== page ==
Points by Ben Simmons during Game 3 victory over Nets

Phillies Notebook: Difficult challenge ahead

Posted by Eric Fisher On April 29

The Phillies turned around a poor start with a six-game winning streak, pushing them above .500 and lifting them to second place in the National League East.

Now comes the hard part.

We’ll know a lot more about the Phillies after the next two weeks. This is a difficult stretch of games that includes three games against the Dodgers, four against the Cubs and six against the Nationals.

The Dodgers, who won the opening game of the series with the Phillies on Friday night, actually have a worse record (12-12) than the Phillies (11-10). The Cubs (12-10) are just a half-game better than the Phillies, but they are the defending World Series champions. The Nationals  (16-7) have the best record in Major League Baseball.

We should learn a lot about the Phillies by how they perform against that level of competition. Among the most important areas to watch is whether the Phillies can hit good pitching. Some of their better hitters seem to feast on mediocre pitching, yet struggle mightily against good pitching. The Dodgers, Cubs and Nationals all have good rotations, although the Phillies will miss Clayton Kershaw during the Dodgers series.

Nobody is expecting the Phillies to make a playoff run this year. But it’s still a good test to see how the Phillies stack up against three likely playoff teams.


VELASQUEZ ENDS DROUGHT: Vince Velasquez earned his first victory since last July on Wednesday when the Phillies beat the visiting Marlins, 7-4. Velasquez allowed three runs in 6 1/3 innings. What was most impressive ws the number of pitches Velasquez threw.

Throwing 97 pitches in 6 1/3 innings isn’t great, but it’s an improvement over his usual pattern. The improvement began in his previous outing, when he threw 84 pitches in six innings while taking a no-decision against the Mets. In his first two starts of the season, Velsquezthrew 94 pitches in four innings and 100 pitches in five innings.

Velasquez struck out 17 batters in nine innings during his first two starts and just five in 12 1/3 innings during his two most recent starts. That might be an indication that Velasquez is learning that his primary goal as a pitcher is to get outs, not necessarily strikeouts. If we continue to see Velasquez’s strikeout totals go down and his innings to up, it will be a sign that Velasquez is making the transition from a thrower to a pitcher.


HELLICKSON EXCELLENT: Jeremy Hellickson ends April with a 4-0 record and 1.80 ERA. He has only walked three batters in 30 innings. You can’t ask for much more than that.

During Thursday’s 3-2 victory over the Marlins, Hellickson actually got into trouble a few times, but was able to work his way out of the jams. Working on a one-year contract for $17.2 million, Hellickson may find himself with a long-term deal in that range – or a little more – if he continues to perform near this level. The question is whether that contract will come from the Phillies or another team.


EICKHOFF WINLESS: With Vince Velasquez earning his first win, the only winless starting pitcher who was in the rotation for the entire month of April is Jerad Eickhoff. To be fair, Eickhoff has been the victim of a lack of support, as was the case last year. Eickhoff is 0-2 with a 3.56 ERA. His ERA went up by a full run Friday during a 5-3 loss to the Dodgers, which was his first bad outing of the season.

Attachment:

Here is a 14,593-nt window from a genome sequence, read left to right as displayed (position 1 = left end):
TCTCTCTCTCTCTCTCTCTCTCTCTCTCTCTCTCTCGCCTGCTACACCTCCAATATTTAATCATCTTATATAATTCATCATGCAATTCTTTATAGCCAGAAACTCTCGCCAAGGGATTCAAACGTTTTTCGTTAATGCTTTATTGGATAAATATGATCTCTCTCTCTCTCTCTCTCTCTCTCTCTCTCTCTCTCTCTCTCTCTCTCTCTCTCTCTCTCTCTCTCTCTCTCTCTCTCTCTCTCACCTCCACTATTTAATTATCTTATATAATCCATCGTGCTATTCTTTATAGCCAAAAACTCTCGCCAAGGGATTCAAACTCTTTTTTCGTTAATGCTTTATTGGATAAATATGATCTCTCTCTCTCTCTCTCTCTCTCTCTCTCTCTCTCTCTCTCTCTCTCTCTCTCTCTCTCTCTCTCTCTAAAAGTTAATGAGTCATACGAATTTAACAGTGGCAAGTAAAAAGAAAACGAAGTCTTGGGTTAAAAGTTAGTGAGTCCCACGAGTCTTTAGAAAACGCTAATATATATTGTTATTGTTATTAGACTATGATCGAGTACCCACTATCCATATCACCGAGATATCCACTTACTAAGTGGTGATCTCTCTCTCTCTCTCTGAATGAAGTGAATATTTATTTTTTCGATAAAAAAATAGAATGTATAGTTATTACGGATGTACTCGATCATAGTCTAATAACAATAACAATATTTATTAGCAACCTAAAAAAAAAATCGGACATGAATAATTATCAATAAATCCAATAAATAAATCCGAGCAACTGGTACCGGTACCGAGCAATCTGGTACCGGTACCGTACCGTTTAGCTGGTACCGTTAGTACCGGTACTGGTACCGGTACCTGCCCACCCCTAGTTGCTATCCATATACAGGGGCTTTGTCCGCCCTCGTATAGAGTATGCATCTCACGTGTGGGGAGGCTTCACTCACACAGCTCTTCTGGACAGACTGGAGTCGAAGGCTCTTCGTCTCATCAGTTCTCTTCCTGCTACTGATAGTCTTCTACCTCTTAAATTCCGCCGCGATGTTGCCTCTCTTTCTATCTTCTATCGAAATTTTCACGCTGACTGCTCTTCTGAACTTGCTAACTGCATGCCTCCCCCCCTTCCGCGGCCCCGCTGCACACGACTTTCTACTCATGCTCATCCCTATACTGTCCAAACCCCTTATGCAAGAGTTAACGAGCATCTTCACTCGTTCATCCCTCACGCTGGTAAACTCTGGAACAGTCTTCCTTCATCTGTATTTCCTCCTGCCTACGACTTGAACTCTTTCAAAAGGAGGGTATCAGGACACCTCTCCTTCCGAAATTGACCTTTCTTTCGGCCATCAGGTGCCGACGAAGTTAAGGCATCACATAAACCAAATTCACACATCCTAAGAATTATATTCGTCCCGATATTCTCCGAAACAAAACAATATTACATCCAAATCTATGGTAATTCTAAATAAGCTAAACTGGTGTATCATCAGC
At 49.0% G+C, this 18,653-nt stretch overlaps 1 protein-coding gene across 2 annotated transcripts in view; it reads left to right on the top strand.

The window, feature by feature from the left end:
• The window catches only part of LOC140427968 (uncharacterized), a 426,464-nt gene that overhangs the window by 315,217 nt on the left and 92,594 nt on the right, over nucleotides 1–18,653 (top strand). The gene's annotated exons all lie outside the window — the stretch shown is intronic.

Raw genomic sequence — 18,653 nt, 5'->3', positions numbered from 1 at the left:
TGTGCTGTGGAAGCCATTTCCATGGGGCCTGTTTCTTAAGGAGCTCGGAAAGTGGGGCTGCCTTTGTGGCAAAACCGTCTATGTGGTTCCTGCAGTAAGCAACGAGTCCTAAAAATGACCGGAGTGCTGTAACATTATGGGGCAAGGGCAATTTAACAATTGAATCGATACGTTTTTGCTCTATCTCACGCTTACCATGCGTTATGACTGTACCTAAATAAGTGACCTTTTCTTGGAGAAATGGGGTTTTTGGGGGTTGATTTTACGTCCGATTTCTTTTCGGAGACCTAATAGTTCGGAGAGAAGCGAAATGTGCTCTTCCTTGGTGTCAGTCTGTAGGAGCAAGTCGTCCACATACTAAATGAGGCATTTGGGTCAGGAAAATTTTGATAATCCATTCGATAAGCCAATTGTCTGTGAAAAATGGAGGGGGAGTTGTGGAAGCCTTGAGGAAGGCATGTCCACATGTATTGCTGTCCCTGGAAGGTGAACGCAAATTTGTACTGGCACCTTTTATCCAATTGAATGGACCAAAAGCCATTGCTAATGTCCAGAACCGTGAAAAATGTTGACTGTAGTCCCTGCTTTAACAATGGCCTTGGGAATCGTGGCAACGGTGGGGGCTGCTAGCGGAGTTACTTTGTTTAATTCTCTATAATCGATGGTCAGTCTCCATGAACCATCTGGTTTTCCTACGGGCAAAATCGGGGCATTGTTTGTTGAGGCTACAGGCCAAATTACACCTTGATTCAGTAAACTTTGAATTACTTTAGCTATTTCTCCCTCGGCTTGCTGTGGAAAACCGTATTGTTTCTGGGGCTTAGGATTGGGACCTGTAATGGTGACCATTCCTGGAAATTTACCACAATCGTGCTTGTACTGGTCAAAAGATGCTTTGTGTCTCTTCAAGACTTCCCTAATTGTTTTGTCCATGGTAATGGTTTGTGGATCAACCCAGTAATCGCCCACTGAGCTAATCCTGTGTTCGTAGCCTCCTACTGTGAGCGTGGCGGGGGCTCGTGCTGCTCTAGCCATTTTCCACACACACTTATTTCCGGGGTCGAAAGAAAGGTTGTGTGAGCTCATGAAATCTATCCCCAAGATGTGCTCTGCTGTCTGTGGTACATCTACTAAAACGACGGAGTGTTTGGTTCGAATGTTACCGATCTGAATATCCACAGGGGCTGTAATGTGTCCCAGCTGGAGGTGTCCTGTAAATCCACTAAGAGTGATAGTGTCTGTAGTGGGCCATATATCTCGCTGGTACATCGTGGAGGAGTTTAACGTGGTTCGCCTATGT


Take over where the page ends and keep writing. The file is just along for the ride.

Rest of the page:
NOLA GOES ON DL: Aaron Nola, who had two wins in his first three starts, was placed on the disabled list due to a back strain. Nola is only expected to miss one or two starts, according to Phillies general manager Matt Klentak. Nick Pivetta called up to take Nola’s place in rotation, although is first start delayed a few days by Tuesday’s rainout against the Marlins, which pushed Vince Velasquez’s start back one day.


GALVIS STREAKING: Freddy Galvis’ 2-run double during Friday’s 5-3 loss to the Dodgers extended his hitting streak to 10 games. Galvis has increased his average to .269, but he has only walked once in 78 at-bats, which is why his on-base percentage is a paltry .284.


ALTHERR ON TEAR: Aaron Altherr is certainly taking advantage of the opportunity created by outfielder Howie Kendrick’s trip to the disabled list due to a strained oblique muscle. Altherr is batting .317 with two home runs and is playing terrific defense. Altherr may make it difficult for manager Pete Mackanin to take him out of the lineup when everyone is healthy.


HIT AND MISS: Maikel Franco’s grand slam earlier this week was his second during April. He is among the RBI leaders with 21. Yet he is batting just .213. The season is only one month old, but Franco seems to be continuing his pattern of hot streaks and cold streaks rather than being a consistent hitter.


MEDOZA WATCH: Starters Tommy Joseph and Cameron Rupp remain below the Mendoza line, with Joseph batting .190 and Rupp batting .180.


LEITER DEBUT: Mark Leiter Jr. hurled a scoreless inning in relief Friday against the Dodgers in his Major League debut. His debut made Leiter and his father, Mark Leiter, the second father-and-son combination to play for the Phillies, joining Ruben Amaro and Ruben Amaro Jr.


TOUGH ROAD: After this weekend’s series with the Dodgers, the Phillies will continue their road trip with four games at Wrigley Field from Monday through Thursday. Once the Phillies finish with the world-champion Cubs, they will return to Citizens Bank Park – without a day off – for three games against the Nationals.

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